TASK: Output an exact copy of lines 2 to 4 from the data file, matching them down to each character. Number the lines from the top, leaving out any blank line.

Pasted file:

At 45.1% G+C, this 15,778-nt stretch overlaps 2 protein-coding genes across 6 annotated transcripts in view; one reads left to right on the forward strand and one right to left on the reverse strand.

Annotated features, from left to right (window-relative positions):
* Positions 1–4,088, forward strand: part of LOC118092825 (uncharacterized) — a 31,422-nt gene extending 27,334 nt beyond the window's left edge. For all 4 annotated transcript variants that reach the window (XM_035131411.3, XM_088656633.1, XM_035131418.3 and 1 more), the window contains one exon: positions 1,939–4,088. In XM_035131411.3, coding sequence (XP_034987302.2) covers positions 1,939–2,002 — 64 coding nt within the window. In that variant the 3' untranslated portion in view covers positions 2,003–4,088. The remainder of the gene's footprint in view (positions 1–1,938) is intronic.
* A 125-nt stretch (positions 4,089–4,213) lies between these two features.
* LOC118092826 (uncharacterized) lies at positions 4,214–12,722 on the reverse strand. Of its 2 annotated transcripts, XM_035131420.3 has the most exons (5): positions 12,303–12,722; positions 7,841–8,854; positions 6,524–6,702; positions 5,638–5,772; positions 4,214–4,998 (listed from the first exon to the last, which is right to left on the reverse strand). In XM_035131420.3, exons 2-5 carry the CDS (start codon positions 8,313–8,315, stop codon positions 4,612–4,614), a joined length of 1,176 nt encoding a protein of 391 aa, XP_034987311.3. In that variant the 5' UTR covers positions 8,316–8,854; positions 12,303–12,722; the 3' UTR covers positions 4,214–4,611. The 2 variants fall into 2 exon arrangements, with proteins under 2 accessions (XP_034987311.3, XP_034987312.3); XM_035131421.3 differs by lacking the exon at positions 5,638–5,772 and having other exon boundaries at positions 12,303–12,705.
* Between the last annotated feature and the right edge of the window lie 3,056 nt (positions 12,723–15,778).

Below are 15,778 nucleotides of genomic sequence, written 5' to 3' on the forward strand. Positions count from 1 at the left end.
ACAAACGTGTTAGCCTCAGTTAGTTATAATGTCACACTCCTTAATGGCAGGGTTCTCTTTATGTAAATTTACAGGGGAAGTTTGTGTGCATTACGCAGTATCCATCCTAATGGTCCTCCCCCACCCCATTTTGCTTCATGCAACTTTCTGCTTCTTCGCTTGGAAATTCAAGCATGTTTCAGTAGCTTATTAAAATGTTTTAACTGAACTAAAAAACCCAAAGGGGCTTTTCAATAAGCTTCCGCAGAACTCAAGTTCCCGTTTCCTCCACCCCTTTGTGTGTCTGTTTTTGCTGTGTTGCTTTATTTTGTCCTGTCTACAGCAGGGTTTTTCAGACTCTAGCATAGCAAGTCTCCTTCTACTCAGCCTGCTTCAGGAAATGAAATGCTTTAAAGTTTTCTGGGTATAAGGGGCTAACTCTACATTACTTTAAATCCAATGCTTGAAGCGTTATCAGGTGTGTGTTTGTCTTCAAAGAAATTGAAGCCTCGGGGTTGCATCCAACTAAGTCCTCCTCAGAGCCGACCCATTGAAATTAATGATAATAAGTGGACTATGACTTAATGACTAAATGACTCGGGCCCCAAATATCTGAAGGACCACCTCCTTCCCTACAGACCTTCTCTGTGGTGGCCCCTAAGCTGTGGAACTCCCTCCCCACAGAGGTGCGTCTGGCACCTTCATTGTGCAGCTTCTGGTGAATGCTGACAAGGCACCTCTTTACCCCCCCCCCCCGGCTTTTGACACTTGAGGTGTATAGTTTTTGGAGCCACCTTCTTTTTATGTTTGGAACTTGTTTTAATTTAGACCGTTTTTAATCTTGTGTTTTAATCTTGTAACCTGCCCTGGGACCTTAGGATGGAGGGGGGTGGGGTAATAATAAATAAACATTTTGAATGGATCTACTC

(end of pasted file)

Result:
Annotated features, from left to right (window-relative positions):
* Positions 1–4,088, forward strand: part of LOC118092825 (uncharacterized) — a 31,422-nt gene extending 27,334 nt beyond the window's left edge. For all 4 annotated transcript variants that reach the window (XM_035131411.3, XM_088656633.1, XM_035131418.3 and 1 more), the window contains one exon: positions 1,939–4,088. In XM_035131411.3, coding sequence (XP_034987302.2) covers positions 1,939–2,002 — 64 coding nt within the window. In that variant the 3' untranslated portion in view covers positions 2,003–4,088. The remainder of the gene's footprint in view (positions 1–1,938) is intronic.
* A 125-nt stretch (positions 4,089–4,213) lies between these two features.